The current strong growth isn’t all that surprising. There are a number of reasons for it but one of the primary ones is that we’re in the middle of rolling out new electric trains and running them at improved peak and off peak frequencies. That roll out will continue through the first half of this year with the busy Southern Line followed by the Western line by July.
It’s also expected that the other major improvements that AT is currently working on, integrated fares (early next year) and the new bus network (now pushed back to Mid 2016) will deliver significant growth that should help deliver another strong wave of rail patronage.
To consider when we might hid the 20 million target – or at least be on track for it – the graph below looks at three scenario’s.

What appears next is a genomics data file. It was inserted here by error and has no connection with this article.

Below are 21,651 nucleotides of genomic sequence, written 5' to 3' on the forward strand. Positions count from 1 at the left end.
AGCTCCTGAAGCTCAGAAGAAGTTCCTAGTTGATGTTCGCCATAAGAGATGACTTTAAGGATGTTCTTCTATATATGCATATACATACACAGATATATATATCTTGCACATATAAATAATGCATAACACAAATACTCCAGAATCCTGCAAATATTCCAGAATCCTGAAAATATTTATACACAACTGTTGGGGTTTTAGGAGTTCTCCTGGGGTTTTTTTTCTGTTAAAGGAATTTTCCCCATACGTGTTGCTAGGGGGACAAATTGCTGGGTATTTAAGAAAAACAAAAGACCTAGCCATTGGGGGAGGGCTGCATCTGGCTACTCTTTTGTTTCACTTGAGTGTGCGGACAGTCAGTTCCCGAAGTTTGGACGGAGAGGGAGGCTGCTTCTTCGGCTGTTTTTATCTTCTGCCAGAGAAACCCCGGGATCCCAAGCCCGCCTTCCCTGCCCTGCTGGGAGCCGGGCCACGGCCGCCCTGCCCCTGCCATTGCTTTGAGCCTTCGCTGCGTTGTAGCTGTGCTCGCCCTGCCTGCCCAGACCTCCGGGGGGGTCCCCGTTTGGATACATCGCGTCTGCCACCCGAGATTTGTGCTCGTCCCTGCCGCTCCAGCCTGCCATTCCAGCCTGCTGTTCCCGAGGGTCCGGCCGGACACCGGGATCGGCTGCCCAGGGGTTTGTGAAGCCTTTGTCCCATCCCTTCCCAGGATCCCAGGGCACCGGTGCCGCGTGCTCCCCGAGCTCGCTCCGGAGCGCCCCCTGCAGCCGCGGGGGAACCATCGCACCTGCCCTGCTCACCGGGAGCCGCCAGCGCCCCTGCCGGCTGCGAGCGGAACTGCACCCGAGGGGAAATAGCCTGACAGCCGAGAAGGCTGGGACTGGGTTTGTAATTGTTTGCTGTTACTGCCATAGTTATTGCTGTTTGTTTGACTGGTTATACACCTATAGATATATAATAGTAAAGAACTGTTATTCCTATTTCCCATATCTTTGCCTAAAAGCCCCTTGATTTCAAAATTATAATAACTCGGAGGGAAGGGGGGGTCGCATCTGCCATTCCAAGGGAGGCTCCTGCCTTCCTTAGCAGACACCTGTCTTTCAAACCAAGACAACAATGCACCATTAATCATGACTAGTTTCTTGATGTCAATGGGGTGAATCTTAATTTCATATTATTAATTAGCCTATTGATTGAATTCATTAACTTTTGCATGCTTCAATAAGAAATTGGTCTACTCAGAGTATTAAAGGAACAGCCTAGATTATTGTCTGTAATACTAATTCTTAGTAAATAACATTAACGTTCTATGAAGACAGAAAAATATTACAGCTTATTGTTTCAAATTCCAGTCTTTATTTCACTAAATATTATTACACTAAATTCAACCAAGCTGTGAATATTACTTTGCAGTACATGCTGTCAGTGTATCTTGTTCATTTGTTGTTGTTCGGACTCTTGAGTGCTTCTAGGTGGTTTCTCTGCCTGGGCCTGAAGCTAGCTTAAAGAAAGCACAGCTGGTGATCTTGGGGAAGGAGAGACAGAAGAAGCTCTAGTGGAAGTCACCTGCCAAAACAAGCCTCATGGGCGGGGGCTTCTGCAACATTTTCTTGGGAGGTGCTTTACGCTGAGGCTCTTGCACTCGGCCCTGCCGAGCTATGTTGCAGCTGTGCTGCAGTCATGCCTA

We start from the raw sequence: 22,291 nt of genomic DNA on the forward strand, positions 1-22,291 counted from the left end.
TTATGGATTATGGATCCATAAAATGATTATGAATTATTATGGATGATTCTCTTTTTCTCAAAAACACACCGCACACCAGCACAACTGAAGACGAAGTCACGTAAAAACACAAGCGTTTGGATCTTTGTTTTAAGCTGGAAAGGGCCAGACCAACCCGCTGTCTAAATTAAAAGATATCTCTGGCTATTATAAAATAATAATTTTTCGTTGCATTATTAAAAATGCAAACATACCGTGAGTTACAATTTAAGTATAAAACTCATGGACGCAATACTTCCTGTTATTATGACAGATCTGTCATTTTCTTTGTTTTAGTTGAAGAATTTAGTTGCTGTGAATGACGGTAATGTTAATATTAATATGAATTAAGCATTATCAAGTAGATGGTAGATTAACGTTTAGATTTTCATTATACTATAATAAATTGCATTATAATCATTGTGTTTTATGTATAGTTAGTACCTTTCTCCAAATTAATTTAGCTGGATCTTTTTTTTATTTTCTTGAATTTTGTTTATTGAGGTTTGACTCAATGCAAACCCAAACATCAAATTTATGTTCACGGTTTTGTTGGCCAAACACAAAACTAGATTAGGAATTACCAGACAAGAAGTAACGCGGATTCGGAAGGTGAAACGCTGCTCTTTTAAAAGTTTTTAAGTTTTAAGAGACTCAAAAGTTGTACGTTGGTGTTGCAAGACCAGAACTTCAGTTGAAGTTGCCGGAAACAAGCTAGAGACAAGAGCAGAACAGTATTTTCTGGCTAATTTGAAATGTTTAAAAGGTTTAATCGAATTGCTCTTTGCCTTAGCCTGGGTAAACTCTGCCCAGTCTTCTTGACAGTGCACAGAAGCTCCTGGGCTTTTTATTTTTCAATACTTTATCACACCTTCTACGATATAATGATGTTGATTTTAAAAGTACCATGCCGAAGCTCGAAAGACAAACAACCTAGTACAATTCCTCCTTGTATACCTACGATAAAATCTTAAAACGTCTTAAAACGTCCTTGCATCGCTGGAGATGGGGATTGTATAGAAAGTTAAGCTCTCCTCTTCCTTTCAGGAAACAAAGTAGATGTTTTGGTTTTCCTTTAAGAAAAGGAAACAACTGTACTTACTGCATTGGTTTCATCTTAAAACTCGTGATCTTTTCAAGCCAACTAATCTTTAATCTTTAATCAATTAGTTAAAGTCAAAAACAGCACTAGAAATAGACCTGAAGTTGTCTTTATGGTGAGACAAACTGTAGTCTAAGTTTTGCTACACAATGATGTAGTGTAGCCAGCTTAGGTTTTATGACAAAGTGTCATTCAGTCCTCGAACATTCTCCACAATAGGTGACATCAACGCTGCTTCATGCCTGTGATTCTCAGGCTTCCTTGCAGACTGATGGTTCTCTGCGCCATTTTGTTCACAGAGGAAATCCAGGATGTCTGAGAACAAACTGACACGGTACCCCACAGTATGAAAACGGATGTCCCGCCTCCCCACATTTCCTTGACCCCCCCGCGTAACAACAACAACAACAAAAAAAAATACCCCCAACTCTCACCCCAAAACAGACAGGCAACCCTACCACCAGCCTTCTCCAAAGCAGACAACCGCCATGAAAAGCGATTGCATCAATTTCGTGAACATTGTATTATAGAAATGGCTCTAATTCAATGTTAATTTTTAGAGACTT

- Patronage will grow by 2.5 million trips to for the year to June, by 2 million trips in June 2016 & 2017, by 1.5 million trips in June 2018 and then 1 million trips a year after that.
- Patronage will keep growing by year on year percentage will fall by 2.5% each year. Under this scenario then by this time next year we’ll still be seeing around 17.5% YoY growth.
- The MoTs view which is highlighted at the start of the post
At least for a couple of years the high growth figures we’re seeing are likely to continue. We’ll obviously have to wait to see just what happens but I’m almost certain the patronage target is one we’ll achieve. If there is one thing that makes me nervous about the future it is that we might not have the capacity in the system at least at peak times. The new electric trains are said to add around 40% capacity but with the growth we’re seeing that won’t last long and scenes of packed trains week return again soon.